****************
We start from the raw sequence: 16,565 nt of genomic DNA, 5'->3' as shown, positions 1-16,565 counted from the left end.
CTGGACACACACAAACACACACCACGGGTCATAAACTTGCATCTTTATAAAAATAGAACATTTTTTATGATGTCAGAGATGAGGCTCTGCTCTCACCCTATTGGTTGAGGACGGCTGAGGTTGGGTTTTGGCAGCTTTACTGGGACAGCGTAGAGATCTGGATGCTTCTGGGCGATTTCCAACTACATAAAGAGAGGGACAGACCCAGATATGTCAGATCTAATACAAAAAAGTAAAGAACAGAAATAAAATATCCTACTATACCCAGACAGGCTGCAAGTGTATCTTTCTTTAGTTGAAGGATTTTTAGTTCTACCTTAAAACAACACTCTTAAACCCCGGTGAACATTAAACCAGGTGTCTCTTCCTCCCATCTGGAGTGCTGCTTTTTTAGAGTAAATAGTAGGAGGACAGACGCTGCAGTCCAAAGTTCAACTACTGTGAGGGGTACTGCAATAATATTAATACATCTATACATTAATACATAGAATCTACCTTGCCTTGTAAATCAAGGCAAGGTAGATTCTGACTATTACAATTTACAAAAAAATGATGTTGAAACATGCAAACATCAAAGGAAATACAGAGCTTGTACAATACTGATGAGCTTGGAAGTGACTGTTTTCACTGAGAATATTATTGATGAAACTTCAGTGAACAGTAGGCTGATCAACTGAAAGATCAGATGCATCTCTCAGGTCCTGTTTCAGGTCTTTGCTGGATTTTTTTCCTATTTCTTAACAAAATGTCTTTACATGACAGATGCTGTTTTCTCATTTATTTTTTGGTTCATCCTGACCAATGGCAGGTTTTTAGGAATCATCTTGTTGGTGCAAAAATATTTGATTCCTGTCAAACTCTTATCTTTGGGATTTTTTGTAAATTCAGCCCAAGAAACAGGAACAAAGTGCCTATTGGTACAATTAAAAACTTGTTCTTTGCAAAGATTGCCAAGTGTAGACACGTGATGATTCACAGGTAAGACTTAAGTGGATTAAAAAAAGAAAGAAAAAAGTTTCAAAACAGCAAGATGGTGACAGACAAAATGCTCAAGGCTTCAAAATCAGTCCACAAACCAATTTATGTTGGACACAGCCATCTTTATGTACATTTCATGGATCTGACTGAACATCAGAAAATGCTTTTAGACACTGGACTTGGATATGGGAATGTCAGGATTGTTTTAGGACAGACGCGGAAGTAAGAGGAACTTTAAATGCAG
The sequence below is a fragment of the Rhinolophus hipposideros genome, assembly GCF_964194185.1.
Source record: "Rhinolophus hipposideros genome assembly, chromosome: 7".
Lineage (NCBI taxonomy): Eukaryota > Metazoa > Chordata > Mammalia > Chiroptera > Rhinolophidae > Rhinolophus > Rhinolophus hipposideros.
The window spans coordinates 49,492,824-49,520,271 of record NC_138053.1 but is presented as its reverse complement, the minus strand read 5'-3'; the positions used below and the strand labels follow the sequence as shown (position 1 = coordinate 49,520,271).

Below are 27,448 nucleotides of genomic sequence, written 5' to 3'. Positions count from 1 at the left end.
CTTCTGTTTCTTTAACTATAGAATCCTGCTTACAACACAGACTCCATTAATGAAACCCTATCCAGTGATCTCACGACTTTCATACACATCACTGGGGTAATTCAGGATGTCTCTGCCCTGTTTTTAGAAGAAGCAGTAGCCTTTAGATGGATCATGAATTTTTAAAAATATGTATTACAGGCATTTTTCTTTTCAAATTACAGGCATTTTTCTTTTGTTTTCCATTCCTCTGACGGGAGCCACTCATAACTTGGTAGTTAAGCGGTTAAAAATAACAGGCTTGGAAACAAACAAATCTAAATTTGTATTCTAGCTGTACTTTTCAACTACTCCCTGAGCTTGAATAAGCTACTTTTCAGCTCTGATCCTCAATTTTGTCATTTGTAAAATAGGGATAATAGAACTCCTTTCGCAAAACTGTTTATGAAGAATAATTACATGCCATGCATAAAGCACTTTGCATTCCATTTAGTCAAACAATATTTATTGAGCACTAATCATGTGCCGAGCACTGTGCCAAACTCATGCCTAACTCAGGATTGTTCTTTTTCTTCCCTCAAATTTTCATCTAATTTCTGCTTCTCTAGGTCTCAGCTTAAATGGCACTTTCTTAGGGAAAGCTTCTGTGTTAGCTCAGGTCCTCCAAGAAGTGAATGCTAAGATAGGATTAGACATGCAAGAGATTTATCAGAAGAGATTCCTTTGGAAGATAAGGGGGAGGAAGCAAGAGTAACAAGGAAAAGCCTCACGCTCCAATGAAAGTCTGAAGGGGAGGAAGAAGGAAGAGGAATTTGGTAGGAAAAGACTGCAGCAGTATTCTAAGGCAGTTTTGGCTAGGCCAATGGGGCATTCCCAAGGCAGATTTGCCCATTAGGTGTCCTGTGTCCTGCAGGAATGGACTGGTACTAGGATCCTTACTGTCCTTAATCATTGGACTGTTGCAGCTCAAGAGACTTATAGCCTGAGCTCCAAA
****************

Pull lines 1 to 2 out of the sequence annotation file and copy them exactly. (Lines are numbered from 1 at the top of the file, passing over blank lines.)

We start from the raw sequence: 16,565 nt of genomic DNA, 5'->3' as shown, positions 1-16,565 counted from the left end.
CTGGACACACACAAACACACACCACGGGTCATAAACTTGCATCTTTATAAAAATAGAACATTTTTTATGATGTCAGAGATGAGGCTCTGCTCTCACCCTATTGGTTGAGGACGGCTGAGGTTGGGTTTTGGCAGCTTTACTGGGACAGCGTAGAGATCTGGATGCTTCTGGGCGATTTCCAACTACATAAAGAGAGGGACAGACCCAGATATGTCAGATCTAATACAAAAAAGTAAAGAACAGAAATAAAATATCCTACTATACCCAGACAGGCTGCAAGTGTATCTTTCTTTAGTTGAAGGATTTTTAGTTCTACCTTAAAACAACACTCTTAAACCCCGGTGAACATTAAACCAGGTGTCTCTTCCTCCCATCTGGAGTGCTGCTTTTTTAGAGTAAATAGTAGGAGGACAGACGCTGCAGTCCAAAGTTCAACTACTGTGAGGGGTACTGCAATAATATTAATACATCTATACATTAATACATAGAATCTACCTTGCCTTGTAAATCAAGGCAAGGTAGATTCTGACTATTACAATTTACAAAAAAATGATGTTGAAACATGCAAACATCAAAGGAAATACAGAGCTTGTACAATACTGATGAGCTTGGAAGTGACTGTTTTCACTGAGAATATTATTGATGAAACTTCAGTGAACAGTAGGCTGATCAACTGAAAGATCAGATGCATCTCTCAGGTCCTGTTTCAGGTCTTTGCTGGATTTTTTTCCTATTTCTTAACAAAATGTCTTTACATGACAGATGCTGTTTTCTCATTTATTTTTTGGTTCATCCTGACCAATGGCAGGTTTTTAGGAATCATCTTGTTGGTGCAAAAATATTTGATTCCTGTCAAACTCTTATCTTTGGGATTTTTTGTAAATTCAGCCCAAGAAACAGGAACAAAGTGCCTATTGGTACAATTAAAAACTTGTTCTTTGCAAAGATTGCCAAGTGTAGACACGTGATGATTCACAGGTAAGACTTAAGTGGATTAAAAAAAGAAAGAAAAAAGTTTCAAAACAGCAAGATGGTGACAGACAAAATGCTCAAGGCTTCAAAATCAGTCCACAAACCAATTTATGTTGGACACAGCCATCTTTATGTACATTTCATGGATCTGACTGAACATCAGAAAATGCTTTTAGACACTGGACTTGGATATGGGAATGTCAGGATTGTTTTAGGACAGACGCGGAAGTAAGAGGAACTTTAAATGCAG